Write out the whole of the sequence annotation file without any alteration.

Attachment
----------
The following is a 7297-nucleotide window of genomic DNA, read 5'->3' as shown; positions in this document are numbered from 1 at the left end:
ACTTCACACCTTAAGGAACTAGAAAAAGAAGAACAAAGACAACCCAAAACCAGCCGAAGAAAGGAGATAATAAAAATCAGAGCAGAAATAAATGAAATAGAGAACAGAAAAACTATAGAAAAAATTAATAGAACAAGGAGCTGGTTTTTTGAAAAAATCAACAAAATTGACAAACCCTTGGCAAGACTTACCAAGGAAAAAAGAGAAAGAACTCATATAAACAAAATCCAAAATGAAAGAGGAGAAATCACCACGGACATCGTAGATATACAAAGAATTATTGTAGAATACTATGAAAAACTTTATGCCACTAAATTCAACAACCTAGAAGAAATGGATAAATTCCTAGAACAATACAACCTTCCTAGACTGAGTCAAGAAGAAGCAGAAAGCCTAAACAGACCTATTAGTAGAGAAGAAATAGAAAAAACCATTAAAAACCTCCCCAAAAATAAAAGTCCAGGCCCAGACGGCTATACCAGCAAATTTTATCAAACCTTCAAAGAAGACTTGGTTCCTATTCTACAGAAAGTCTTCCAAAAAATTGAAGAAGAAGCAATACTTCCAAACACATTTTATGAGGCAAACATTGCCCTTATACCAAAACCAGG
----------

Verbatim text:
The following is a 7297-nucleotide window of genomic DNA, read 5'->3' as shown; positions in this document are numbered from 1 at the left end:
ACTTCACACCTTAAGGAACTAGAAAAAGAAGAACAAAGACAACCCAAAACCAGCCGAAGAAAGGAGATAATAAAAATCAGAGCAGAAATAAATGAAATAGAGAACAGAAAAACTATAGAAAAAATTAATAGAACAAGGAGCTGGTTTTTTGAAAAAATCAACAAAATTGACAAACCCTTGGCAAGACTTACCAAGGAAAAAAGAGAAAGAACTCATATAAACAAAATCCAAAATGAAAGAGGAGAAATCACCACGGACATCGTAGATATACAAAGAATTATTGTAGAATACTATGAAAAACTTTATGCCACTAAATTCAACAACCTAGAAGAAATGGATAAATTCCTAGAACAATACAACCTTCCTAGACTGAGTCAAGAAGAAGCAGAAAGCCTAAACAGACCTATTAGTAGAGAAGAAATAGAAAAAACCATTAAAAACCTCCCCAAAAATAAAAGTCCAGGCCCAGACGGCTATACCAGCAAATTTTATCAAACCTTCAAAGAAGACTTGGTTCCTATTCTACAGAAAGTCTTCCAAAAAATTGAAGAAGAAGCAATACTTCCAAACACATTTTATGAGGCAAACATTGCCCTTATACCAAAACCAGG